Advances in Threat Assessment and Their Application to Forest and Rangeland Management
John M. Pye, H. Michael Rauscher, Yasmeen Sands, Danny C. Lee, and Jerome S. Beatty, Technical Editors
In July 2006, more than 170 researchers and managers from the United States, Canada, and Mexico convened in Boulder, Colorado, to discuss the state of the science in environmental threat assessment. This two-volume general technical report compiles peer-reviewed papers that were among those presented during the 3-day conference. Papers are organized by four broad topical sections—Land, Air and Water, Fire, and Pests/Biota—and are divided into syntheses and case studies. Land topics include discussions of forest land conversion and soil quality as well as investigations of species’ responses to climate change. Air and water topics include discussions of forest vulnerability to severe weather and storm damage modeling. Fire topics include discussions of wildland arson and wildfire risk management as well as how people perceive wildfire risk and uncertainty. Pests/biota topics include discussions of risk mapping and probabilistic risk assessments as well as investigations of individual threats, including the southern pine beetle and Phytophora alni. Ultimately, this publication will foster exchange and collaboration between those who develop knowledge and tools for threat assessment and those who are responsible for managing forests and rangelands.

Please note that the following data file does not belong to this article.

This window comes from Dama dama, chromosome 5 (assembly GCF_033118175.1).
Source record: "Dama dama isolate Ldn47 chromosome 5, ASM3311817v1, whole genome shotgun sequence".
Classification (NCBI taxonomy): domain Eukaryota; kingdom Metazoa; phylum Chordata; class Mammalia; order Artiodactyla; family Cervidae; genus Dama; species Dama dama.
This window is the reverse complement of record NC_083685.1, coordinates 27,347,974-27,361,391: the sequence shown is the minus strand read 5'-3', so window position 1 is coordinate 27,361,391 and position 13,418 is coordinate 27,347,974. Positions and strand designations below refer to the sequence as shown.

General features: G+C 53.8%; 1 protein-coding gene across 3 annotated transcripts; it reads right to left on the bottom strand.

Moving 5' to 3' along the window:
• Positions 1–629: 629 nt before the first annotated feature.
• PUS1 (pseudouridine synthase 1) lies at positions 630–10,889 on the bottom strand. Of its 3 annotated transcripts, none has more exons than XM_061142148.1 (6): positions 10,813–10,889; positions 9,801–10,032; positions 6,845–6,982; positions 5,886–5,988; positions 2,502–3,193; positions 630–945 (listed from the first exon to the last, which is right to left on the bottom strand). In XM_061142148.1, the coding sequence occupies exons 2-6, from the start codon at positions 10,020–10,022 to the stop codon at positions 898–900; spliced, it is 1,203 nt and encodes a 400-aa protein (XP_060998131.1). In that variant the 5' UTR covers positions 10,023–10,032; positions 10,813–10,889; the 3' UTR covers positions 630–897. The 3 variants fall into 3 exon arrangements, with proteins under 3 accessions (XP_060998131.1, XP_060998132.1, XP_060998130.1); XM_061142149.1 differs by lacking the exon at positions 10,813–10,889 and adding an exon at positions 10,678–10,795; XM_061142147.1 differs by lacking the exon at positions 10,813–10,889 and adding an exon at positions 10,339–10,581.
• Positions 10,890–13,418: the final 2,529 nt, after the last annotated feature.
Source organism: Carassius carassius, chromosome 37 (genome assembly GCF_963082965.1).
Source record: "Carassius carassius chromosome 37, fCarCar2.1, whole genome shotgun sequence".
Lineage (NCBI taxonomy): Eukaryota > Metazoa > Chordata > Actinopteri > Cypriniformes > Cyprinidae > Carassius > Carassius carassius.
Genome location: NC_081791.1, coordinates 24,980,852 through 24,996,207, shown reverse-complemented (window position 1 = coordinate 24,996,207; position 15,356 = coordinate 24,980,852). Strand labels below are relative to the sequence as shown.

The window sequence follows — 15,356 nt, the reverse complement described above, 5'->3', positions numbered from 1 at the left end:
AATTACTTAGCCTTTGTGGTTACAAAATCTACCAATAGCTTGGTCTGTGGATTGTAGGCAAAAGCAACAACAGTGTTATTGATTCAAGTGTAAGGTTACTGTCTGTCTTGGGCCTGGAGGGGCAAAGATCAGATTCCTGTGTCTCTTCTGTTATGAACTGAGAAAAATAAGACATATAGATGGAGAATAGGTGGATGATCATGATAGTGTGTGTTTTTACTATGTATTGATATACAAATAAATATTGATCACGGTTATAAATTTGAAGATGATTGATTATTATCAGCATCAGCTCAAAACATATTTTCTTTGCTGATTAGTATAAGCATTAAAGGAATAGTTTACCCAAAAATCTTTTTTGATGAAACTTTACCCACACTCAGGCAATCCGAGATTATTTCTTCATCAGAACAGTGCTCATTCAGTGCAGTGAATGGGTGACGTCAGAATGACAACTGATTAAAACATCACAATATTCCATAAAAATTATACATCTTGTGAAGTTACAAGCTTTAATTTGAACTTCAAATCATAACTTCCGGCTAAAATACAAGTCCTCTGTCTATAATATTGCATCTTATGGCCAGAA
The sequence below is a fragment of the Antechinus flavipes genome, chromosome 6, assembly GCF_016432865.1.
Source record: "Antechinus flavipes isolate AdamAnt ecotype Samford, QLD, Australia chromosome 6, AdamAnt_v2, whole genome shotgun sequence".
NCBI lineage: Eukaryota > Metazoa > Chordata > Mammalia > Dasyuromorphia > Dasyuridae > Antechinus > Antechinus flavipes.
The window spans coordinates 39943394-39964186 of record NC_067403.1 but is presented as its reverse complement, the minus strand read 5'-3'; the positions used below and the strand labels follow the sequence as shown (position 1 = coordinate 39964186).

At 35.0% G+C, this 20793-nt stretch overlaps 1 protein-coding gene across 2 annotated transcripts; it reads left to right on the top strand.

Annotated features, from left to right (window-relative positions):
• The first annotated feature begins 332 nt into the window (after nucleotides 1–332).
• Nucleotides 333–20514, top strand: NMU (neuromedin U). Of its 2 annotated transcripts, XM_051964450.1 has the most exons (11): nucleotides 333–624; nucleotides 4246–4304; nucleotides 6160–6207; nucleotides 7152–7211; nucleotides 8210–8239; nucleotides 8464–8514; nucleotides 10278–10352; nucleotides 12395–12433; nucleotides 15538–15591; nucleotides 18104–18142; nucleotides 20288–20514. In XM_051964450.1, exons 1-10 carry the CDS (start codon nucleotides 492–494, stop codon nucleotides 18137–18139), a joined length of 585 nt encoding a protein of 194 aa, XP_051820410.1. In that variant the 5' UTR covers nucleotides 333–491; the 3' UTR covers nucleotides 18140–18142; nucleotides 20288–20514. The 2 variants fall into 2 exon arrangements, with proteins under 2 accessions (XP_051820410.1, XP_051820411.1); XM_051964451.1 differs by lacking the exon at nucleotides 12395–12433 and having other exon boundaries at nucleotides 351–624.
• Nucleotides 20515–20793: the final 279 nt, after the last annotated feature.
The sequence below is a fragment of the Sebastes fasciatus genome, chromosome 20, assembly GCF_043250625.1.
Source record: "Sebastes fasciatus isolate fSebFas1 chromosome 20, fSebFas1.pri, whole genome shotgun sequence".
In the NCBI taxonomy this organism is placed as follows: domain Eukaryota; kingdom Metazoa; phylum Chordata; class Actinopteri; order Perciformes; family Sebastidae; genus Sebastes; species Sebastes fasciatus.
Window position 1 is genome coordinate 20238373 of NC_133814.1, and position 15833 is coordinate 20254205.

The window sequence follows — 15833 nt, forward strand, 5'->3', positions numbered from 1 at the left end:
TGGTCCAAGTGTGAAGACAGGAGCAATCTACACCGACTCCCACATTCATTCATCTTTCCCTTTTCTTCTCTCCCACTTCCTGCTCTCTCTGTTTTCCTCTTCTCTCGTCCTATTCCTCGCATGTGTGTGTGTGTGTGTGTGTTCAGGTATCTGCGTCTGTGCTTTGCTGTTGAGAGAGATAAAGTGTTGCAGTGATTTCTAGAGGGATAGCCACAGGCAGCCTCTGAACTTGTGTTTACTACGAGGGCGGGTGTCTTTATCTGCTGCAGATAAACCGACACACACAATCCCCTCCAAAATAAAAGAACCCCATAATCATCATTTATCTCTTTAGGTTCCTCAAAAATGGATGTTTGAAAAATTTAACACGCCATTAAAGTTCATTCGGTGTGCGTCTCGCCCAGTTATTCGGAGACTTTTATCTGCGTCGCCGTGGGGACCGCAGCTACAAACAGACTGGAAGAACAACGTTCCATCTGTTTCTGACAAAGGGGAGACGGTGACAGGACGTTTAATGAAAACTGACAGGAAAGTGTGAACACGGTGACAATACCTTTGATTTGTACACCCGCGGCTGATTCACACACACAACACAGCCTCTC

The Web-based version of this publication's content is provided by the Encyclopedia of Forest Environmental Threats.